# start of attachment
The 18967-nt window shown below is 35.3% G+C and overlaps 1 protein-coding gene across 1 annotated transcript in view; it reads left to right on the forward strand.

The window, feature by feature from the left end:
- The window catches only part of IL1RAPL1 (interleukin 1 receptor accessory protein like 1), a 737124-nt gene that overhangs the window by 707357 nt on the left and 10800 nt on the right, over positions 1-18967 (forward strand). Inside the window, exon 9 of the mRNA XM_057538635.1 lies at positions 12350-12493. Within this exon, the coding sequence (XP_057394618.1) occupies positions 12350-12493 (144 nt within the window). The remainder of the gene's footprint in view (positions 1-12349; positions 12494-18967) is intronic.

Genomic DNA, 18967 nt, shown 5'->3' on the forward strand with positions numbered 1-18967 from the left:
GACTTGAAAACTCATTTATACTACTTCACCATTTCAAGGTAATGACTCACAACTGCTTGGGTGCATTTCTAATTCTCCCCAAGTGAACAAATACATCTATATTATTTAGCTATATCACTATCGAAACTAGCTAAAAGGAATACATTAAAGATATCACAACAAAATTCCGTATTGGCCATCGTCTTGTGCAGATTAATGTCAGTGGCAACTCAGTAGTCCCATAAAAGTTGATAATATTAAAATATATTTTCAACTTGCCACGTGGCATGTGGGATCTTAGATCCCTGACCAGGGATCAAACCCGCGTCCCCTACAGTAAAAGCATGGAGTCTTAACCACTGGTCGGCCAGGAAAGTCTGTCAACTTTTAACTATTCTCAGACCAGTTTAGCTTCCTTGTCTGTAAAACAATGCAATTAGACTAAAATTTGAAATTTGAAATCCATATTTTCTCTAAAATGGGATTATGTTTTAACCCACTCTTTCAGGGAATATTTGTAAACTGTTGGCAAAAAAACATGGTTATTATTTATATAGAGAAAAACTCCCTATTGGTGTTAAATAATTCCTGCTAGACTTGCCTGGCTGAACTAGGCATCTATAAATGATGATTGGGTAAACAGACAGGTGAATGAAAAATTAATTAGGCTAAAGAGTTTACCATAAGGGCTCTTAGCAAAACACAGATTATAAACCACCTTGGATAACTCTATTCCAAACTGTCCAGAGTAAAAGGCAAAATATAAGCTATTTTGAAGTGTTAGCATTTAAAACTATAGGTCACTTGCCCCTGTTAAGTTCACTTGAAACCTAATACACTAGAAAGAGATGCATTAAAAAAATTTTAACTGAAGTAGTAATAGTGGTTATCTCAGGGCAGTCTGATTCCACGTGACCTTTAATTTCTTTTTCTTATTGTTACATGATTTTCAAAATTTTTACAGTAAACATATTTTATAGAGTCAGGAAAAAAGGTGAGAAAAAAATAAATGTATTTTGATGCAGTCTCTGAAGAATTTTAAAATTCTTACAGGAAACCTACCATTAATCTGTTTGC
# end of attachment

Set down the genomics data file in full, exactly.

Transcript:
The 18967-nt window shown below is 35.3% G+C and overlaps 1 protein-coding gene across 1 annotated transcript in view; it reads left to right on the forward strand.

The window, feature by feature from the left end:
- The window catches only part of IL1RAPL1 (interleukin 1 receptor accessory protein like 1), a 737124-nt gene that overhangs the window by 707357 nt on the left and 10800 nt on the right, over positions 1-18967 (forward strand). Inside the window, exon 9 of the mRNA XM_057538635.1 lies at positions 12350-12493. Within this exon, the coding sequence (XP_057394618.1) occupies positions 12350-12493 (144 nt within the window). The remainder of the gene's footprint in view (positions 1-12349; positions 12494-18967) is intronic.

Genomic DNA, 18967 nt, shown 5'->3' on the forward strand with positions numbered 1-18967 from the left:
GACTTGAAAACTCATTTATACTACTTCACCATTTCAAGGTAATGACTCACAACTGCTTGGGTGCATTTCTAATTCTCCCCAAGTGAACAAATACATCTATATTATTTAGCTATATCACTATCGAAACTAGCTAAAAGGAATACATTAAAGATATCACAACAAAATTCCGTATTGGCCATCGTCTTGTGCAGATTAATGTCAGTGGCAACTCAGTAGTCCCATAAAAGTTGATAATATTAAAATATATTTTCAACTTGCCACGTGGCATGTGGGATCTTAGATCCCTGACCAGGGATCAAACCCGCGTCCCCTACAGTAAAAGCATGGAGTCTTAACCACTGGTCGGCCAGGAAAGTCTGTCAACTTTTAACTATTCTCAGACCAGTTTAGCTTCCTTGTCTGTAAAACAATGCAATTAGACTAAAATTTGAAATTTGAAATCCATATTTTCTCTAAAATGGGATTATGTTTTAACCCACTCTTTCAGGGAATATTTGTAAACTGTTGGCAAAAAAACATGGTTATTATTTATATAGAGAAAAACTCCCTATTGGTGTTAAATAATTCCTGCTAGACTTGCCTGGCTGAACTAGGCATCTATAAATGATGATTGGGTAAACAGACAGGTGAATGAAAAATTAATTAGGCTAAAGAGTTTACCATAAGGGCTCTTAGCAAAACACAGATTATAAACCACCTTGGATAACTCTATTCCAAACTGTCCAGAGTAAAAGGCAAAATATAAGCTATTTTGAAGTGTTAGCATTTAAAACTATAGGTCACTTGCCCCTGTTAAGTTCACTTGAAACCTAATACACTAGAAAGAGATGCATTAAAAAAATTTTAACTGAAGTAGTAATAGTGGTTATCTCAGGGCAGTCTGATTCCACGTGACCTTTAATTTCTTTTTCTTATTGTTACATGATTTTCAAAATTTTTACAGTAAACATATTTTATAGAGTCAGGAAAAAAGGTGAGAAAAAAATAAATGTATTTTGATGCAGTCTCTGAAGAATTTTAAAATTCTTACAGGAAACCTACCATTAATCTGTTTGC